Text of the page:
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Electrical cord dangers on construction sites

Before you and your co-workers begin the day's work, someone should have inspected every tool and piece of equipment that you will use, including the electrical cords and plugs. OSHA has developed standards for these that everyone on the construction site should know and follow.

Here are some tips to prevent electrical hazards that could lead to shocks and burns.

Extension cords

You should never use an extension cord with a power tool unless the cord is three-pronged, and if the grounding pin is missing, you should immediately tag the cord and remove it from use. You should be able to find a marking that indicates someone has tested the cord for continuity within the last three months, but you should also inspect the cord visually each time before you use it. In addition, extension cords:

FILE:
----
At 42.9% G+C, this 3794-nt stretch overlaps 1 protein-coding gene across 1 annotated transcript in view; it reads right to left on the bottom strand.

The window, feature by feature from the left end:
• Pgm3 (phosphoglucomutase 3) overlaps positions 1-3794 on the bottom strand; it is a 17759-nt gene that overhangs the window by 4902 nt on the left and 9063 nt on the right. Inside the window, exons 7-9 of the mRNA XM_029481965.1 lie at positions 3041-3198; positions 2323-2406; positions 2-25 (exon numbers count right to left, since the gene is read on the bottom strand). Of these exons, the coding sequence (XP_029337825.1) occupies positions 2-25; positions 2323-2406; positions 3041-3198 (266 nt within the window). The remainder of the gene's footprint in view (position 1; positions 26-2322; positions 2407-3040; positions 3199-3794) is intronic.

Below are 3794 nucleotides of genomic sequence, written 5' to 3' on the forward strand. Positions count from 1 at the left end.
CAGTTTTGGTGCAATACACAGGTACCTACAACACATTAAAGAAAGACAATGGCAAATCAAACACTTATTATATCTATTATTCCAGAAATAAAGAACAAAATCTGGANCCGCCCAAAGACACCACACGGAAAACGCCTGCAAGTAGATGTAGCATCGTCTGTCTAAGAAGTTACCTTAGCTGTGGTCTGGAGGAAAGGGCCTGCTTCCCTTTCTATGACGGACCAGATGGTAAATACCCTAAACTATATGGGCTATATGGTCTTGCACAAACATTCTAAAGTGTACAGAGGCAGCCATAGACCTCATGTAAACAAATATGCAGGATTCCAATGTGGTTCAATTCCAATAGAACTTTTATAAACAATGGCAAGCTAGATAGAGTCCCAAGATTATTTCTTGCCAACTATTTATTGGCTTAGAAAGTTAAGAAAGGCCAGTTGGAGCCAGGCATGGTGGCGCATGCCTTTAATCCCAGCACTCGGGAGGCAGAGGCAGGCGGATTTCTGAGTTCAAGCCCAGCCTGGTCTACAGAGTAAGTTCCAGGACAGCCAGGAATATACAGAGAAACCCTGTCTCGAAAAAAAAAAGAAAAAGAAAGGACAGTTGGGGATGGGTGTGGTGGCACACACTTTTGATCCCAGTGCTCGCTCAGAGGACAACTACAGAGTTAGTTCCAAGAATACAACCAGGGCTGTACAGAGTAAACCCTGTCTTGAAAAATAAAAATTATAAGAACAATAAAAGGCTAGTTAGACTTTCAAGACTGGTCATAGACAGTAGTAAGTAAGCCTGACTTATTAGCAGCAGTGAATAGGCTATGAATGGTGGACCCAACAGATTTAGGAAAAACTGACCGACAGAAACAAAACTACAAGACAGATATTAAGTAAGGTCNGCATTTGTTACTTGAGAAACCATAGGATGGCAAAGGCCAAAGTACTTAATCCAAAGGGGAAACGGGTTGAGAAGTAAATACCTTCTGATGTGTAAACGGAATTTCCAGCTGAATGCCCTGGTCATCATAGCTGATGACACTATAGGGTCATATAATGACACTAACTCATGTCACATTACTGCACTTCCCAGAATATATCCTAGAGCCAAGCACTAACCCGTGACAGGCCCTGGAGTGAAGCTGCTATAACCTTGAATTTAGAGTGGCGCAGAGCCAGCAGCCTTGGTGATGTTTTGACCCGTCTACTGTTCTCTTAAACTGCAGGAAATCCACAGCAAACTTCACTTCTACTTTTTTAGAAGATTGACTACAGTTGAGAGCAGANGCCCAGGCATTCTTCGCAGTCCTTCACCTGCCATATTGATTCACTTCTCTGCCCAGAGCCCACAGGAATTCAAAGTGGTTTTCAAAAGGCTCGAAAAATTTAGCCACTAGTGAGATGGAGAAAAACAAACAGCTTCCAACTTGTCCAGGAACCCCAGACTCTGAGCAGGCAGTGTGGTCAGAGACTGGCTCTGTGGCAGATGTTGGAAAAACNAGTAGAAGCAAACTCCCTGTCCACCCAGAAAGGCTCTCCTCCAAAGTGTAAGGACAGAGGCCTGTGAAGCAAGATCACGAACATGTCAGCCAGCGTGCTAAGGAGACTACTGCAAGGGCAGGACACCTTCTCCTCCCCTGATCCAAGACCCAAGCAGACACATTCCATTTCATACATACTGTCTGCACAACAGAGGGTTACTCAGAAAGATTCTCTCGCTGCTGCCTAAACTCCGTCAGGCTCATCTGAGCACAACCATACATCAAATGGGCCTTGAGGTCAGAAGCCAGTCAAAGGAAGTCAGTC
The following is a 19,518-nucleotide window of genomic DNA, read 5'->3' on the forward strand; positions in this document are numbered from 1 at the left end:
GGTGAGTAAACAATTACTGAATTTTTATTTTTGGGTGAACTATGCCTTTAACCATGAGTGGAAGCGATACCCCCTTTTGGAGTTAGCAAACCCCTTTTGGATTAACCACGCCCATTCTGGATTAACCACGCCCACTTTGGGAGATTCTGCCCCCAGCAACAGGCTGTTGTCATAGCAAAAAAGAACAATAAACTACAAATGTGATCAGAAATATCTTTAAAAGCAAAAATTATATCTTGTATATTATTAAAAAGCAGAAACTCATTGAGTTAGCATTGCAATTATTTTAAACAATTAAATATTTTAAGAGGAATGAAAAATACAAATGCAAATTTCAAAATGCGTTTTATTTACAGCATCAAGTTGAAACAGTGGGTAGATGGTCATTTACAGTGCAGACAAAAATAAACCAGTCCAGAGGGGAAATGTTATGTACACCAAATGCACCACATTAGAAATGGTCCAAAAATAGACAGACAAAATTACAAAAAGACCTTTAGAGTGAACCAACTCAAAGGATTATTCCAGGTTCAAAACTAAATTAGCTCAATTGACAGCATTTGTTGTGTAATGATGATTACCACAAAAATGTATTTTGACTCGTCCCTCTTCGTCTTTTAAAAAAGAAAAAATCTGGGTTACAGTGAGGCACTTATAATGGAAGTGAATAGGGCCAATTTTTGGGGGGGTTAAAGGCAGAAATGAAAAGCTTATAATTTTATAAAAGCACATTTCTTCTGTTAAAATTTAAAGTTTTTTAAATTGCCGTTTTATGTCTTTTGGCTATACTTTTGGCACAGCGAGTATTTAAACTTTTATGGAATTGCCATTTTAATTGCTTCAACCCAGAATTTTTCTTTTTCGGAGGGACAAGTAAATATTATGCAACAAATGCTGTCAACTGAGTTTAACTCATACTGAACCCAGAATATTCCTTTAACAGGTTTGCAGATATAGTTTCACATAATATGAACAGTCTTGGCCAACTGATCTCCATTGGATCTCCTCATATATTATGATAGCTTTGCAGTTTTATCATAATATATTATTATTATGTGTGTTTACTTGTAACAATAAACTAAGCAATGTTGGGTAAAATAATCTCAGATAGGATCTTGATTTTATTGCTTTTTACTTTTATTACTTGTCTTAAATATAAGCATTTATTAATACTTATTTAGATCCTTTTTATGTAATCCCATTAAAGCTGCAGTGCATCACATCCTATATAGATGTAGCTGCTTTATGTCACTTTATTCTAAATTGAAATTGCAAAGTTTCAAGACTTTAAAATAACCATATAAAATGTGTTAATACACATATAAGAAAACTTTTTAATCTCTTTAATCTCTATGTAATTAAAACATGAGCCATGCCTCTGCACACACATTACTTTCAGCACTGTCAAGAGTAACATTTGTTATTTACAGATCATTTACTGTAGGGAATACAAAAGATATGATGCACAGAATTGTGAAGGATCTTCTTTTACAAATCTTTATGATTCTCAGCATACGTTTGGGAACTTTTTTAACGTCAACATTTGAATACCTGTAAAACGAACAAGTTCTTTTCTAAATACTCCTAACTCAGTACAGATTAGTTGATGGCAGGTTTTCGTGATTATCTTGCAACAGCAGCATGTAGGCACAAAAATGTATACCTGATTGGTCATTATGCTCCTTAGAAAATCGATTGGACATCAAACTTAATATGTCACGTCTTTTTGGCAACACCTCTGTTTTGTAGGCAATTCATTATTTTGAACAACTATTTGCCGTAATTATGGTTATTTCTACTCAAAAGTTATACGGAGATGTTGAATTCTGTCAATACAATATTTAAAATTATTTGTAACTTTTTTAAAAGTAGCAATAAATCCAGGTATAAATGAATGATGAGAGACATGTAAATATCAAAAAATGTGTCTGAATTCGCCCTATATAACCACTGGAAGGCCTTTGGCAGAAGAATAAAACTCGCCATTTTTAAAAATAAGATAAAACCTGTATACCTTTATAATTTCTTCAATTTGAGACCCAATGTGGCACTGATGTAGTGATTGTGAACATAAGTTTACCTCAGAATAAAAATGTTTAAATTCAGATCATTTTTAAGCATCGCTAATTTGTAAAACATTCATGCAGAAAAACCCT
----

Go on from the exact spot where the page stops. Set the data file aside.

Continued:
• Should not take the place of fixed wiring
  • Should not extend through a hole in a wall, ceiling or floor
  • Should have insulated individual wires

Power tool cords and plugs

These cords and plugs require quarterly continuity inspections and daily visual inspections, as well. Anytime you see a cord with missing insulation or frayed wires, you should immediately remove it from service and tag it for repair so no one accidentally uses it.

If a power tool is double insulated, the plug should have two prongs, but otherwise, it should have three. Double-insulated tools have a plastic casing and a logo of a square inside a square or a label indicating that it is double insulated. One of the two prongs on this type of plug is wider than the other, and you must plug it in correctly because the thin pin is the hot conductor and the wide pin is neutral. Your tool's switch controls the thin pin, and if it is not in the right circuit, the tool does not receive power. A connection between the circuit's hot conductor and the tool's neutral pin could shock you.

If you receive a serious electrical shock while working on a construction site, you may be eligible for workers' compensation. If the injury is due to a defective cord or a third party's failure to ensure the electrical components meet safety standards, you may also be able to file a personal injury claim for further compensation.

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